A new report states that Tesla plans to ramp up electric vehicle production at Gigafactory Shanghai to 20,000 units per week after a surge in orders.
After years of claiming that demand was exceeding production capacity, we have seen plenty of evidence late last year that Tesla was starting to have some more serious demand issues.
However, Tesla countered that last month with significant price cuts across its entire lineup in all markets.
The price reductions appear to have worked, as there have been many reports of Tesla’s demand surging in several markets following the adjustment.
In China, there have been rumors that before the price cuts, Tesla has been throttling production output at Gigafactory Shanghai, which is Tesla’s most productive and profitable factory.
Tesla has disputed some of those reports, but the output has gone down in the last few months of the year from a high of over 80,000 units in September.
Now Reuters reports that Tesla is planning to ramp up production at Gigafactory Shanghai following a surge of orders due to the price reductions.
The publication is basing the report on a “planning memo” that it claims to have seen. Reuters reported:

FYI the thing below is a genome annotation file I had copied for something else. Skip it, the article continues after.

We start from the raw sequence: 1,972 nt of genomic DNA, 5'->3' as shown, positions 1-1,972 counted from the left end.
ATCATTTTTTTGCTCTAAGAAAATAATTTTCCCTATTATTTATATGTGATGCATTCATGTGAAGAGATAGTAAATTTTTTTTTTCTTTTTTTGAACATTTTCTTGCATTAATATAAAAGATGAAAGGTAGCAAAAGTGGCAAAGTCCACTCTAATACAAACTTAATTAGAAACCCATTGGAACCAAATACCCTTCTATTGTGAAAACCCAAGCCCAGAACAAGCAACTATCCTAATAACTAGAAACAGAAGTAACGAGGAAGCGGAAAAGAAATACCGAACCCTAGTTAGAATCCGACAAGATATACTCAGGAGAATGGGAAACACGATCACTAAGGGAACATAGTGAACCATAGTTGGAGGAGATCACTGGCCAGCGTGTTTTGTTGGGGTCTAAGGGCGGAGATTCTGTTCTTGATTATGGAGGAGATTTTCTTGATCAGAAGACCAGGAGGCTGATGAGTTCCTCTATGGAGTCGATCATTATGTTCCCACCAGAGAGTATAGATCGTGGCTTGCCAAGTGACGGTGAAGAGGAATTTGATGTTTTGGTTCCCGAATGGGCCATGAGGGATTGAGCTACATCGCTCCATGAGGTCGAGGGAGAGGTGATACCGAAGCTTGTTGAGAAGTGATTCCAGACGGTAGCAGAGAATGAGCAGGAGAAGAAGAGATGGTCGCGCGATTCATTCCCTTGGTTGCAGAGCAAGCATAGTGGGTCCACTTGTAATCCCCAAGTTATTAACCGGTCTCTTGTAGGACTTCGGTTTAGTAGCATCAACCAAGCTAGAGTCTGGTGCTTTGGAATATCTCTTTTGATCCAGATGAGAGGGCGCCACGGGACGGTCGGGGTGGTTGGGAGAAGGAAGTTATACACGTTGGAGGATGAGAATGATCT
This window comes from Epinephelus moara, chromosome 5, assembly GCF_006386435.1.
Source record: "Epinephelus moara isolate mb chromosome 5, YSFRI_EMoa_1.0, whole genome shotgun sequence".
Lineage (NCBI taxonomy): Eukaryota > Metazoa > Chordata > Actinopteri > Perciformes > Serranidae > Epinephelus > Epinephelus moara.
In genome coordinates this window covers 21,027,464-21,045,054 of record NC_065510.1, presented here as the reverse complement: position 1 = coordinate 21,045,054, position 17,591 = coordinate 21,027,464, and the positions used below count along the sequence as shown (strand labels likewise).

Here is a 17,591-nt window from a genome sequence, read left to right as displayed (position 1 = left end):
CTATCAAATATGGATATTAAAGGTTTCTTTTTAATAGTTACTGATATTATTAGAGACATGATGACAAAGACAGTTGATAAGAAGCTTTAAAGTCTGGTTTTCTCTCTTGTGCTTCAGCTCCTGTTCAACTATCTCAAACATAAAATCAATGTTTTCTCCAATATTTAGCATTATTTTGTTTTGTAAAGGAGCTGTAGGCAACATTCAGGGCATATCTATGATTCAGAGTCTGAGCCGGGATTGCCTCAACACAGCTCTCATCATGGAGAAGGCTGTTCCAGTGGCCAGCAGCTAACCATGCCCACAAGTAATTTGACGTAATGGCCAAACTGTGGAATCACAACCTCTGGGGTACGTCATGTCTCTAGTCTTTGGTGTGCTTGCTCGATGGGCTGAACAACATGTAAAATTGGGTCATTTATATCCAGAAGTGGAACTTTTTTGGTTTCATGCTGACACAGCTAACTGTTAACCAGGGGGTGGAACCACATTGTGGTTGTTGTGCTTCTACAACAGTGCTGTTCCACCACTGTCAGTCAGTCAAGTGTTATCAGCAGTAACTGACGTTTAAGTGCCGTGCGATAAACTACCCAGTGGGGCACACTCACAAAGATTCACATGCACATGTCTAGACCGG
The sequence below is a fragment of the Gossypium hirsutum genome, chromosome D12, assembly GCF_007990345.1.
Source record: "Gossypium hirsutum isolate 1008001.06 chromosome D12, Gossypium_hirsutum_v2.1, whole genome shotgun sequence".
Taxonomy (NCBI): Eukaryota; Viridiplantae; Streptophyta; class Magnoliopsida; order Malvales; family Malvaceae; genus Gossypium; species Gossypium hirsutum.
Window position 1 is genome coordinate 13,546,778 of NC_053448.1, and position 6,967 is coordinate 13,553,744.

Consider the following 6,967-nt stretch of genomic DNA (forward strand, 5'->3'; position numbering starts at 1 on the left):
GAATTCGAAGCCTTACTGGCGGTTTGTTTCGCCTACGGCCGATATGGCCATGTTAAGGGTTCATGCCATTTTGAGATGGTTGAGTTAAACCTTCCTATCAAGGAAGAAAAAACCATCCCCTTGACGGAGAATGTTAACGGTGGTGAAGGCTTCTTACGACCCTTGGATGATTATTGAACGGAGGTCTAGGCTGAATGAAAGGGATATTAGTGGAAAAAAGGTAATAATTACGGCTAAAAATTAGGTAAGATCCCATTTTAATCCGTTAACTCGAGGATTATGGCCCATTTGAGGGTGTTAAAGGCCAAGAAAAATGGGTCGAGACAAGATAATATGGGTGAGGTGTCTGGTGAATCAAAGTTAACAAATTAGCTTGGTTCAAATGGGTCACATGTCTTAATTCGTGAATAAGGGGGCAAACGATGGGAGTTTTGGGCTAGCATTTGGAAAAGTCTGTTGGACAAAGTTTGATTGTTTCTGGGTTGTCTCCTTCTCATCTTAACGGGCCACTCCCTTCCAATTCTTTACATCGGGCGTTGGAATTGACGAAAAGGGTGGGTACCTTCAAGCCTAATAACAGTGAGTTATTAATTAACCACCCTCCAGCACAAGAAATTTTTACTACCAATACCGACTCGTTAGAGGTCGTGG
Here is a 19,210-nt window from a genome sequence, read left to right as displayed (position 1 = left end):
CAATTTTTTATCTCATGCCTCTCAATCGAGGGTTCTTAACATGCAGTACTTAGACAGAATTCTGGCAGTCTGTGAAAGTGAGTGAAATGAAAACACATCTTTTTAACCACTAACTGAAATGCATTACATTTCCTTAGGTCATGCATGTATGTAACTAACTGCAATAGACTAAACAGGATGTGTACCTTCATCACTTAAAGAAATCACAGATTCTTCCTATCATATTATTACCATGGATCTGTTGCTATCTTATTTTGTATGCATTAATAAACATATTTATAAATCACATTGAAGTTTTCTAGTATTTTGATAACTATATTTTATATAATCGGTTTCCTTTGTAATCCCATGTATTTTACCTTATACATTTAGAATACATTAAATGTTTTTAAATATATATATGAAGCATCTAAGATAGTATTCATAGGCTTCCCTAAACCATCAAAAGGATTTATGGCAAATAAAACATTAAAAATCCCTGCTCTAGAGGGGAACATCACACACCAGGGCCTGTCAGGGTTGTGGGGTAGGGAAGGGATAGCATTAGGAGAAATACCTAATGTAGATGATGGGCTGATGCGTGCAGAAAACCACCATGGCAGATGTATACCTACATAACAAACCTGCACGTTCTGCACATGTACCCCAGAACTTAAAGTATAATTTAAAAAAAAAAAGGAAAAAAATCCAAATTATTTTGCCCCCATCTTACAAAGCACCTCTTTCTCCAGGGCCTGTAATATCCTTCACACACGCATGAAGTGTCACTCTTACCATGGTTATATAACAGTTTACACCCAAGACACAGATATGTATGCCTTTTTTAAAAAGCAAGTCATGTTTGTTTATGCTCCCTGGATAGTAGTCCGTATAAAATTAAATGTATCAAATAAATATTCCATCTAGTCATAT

The automaker plans to produce a weekly average of nearly 20,000 units at its Shanghai factory in February and March, according to the memo, which detailed output plans for Tesla’s most productive and profitable manufacturing hub.
The surge in orders justifying this alleged production ramp could come from China, but Tesla Gigafactory Shanghai also exports vehicles to other APAC markets and in Europe.
As I have previously stated, we need to be careful with Reuters’ Tesla reporting. They have had a lot of false and misleading reports about Tesla over the last year.
In this case, they do mention actually seeing a “planning memo” from Tesla, which does give a bit more credibility, but I would still take the report with a grain of salt.
With that said, it makes sense that Tesla’s price cuts would create a surge in orders big enough to justify ramping Shanghai back to full capacity.